Despite what you read in the newspapers, the Tory campaign is not collapsing because  of the performance of their dreadful candidate Maria Hutchings. Though she carries the new nickname “Mefear Hustings” because of her inability to turn up to public debates, she is not responsible for the meltdown. Eastleigh voters are furious with the coalition and scornful of David Cameron. It’s why some of them will express their annoyance by voting for UKIP, who have run a smart campaign fronted by Nigel Farage.

How can the Liberal Democrats win when there is fury with the government they are part of? The genius of the Liberal Democrat campaign is that they’ve managed to convince the people of Eastleigh that the local Lib Dems are nothing like those beastly national Lib Dems (despite Chris Huhne having been a Cabinet Minister). In Eastleigh, the Liberal Democrats are not the same people who voted for tax breaks for millionaires and the bedroom tax. On their leaflets they are the people who stand up for green spaces and give pensioners tax cuts. They’ve pulled out every stop to convince voters their local candidate is not tainted by the voting record of Lib Dem MPs. And in three short weeks, it looks like they’re going to pull it off. The shameless bunch even carried a quote from Alan Johnson claiming Labour couldn’t win in Eastleigh on one of their leaflets (a lesson to even the most experienced politician that loose talk can damage a campaign).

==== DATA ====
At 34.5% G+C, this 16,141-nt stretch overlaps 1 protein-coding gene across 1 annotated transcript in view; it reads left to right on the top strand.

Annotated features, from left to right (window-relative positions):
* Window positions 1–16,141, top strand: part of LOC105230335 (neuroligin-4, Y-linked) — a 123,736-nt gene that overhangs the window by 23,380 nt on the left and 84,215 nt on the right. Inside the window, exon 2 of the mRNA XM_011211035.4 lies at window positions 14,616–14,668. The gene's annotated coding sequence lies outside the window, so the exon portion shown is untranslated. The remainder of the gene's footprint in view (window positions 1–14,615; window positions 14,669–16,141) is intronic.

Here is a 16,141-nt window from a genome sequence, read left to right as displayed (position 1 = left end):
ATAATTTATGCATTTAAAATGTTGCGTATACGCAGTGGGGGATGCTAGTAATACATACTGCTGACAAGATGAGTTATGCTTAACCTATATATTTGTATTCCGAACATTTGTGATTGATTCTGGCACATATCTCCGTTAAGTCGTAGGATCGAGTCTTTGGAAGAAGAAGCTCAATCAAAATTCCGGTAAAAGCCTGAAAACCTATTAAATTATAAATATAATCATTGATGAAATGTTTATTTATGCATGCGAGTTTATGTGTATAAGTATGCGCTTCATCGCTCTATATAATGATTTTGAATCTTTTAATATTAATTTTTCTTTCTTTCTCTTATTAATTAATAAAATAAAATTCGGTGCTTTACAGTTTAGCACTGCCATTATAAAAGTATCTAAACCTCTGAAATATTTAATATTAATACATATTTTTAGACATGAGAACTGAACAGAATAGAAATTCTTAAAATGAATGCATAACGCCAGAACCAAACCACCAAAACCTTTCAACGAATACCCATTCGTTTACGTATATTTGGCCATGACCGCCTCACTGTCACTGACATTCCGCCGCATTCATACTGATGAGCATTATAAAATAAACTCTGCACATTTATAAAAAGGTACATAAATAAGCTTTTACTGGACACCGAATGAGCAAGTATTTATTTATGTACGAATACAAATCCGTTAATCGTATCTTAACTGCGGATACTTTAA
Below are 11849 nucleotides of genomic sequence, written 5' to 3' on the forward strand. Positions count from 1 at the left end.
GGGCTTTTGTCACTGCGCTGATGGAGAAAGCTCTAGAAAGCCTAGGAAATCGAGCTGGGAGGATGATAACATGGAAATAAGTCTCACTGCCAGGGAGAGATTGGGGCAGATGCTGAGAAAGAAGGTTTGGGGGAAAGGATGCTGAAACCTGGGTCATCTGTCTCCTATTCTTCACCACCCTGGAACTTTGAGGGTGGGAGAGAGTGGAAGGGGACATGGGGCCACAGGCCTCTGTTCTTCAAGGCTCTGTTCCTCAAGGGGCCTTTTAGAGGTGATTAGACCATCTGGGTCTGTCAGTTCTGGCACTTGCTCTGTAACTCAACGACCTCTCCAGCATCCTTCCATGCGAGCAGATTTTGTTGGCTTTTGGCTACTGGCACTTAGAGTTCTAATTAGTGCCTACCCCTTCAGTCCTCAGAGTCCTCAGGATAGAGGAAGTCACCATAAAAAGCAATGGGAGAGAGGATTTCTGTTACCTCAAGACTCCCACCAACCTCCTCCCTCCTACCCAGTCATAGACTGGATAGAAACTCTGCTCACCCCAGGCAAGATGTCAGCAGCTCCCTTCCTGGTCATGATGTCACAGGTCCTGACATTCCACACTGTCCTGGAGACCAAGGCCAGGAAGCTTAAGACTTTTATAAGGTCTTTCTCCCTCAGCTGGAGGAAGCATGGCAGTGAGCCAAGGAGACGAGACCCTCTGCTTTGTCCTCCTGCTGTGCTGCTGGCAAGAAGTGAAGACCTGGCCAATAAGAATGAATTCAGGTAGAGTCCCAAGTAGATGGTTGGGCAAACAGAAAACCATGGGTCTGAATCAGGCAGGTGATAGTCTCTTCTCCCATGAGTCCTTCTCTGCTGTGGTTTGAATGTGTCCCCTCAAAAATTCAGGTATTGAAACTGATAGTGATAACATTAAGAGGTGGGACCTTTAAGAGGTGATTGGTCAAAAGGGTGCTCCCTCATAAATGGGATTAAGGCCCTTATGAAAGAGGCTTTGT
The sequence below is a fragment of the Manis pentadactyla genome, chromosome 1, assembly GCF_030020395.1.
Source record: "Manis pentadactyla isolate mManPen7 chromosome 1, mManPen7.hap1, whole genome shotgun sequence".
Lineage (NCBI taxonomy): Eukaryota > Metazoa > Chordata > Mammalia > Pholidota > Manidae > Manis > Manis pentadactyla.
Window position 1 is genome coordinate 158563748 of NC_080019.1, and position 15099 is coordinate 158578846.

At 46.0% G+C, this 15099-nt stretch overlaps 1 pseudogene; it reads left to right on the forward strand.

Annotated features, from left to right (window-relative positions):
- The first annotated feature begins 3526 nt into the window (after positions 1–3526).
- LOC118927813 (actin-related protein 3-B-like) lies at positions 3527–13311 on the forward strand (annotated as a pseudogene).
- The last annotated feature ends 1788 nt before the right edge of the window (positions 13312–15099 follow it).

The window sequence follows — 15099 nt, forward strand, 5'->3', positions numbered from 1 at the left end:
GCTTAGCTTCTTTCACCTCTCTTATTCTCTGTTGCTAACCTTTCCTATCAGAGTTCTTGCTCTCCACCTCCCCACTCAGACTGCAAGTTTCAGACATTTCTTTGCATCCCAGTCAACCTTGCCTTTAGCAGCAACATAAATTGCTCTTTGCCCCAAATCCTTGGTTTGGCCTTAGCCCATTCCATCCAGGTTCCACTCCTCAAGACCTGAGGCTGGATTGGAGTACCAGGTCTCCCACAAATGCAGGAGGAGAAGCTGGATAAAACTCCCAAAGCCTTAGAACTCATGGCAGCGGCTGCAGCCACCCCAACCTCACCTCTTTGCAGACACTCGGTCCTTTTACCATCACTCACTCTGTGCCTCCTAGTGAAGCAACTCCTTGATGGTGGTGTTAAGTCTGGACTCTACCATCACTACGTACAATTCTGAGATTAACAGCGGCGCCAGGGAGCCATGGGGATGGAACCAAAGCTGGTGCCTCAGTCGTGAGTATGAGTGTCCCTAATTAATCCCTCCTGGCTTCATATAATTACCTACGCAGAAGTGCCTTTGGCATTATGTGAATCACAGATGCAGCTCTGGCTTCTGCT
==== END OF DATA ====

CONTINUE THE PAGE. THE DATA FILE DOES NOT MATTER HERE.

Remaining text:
Labour has tried it’s best to undo the Lib Dem magic. It’s rumoured that Perkins kept his campaign team up through the night on Friday as they rushed out a “Stop Press” leaflet after the announcement that Moody’s downgraded it’s forecast for the UK economy. His experiences of defeating a sitting Lib Dem MP in the gruelling general election of 2010 has been invaluable to his team of young supporters, members and volunteers. In two weeks they have mobilised a battalion of workers who have spoken to over 20,000 people on the phones and doorstep – an unheard of target even just a year ago. Labour’s social media campaign has been more engaging and inventive – as additional resources meant that the party was able to send a staff member from the digital team down to work full time in Eastleigh. The Arnie Graf training school is beginning to lay roots. Trainee organisers have mobilised members and supporters more effectively, training the keenest volunteers and giving them the skills to carry on the fight when the campaign team rolls out of town. That might mean Labour one day becomes a force in Eastleigh, regardless of how the polls might look on Thursday evening.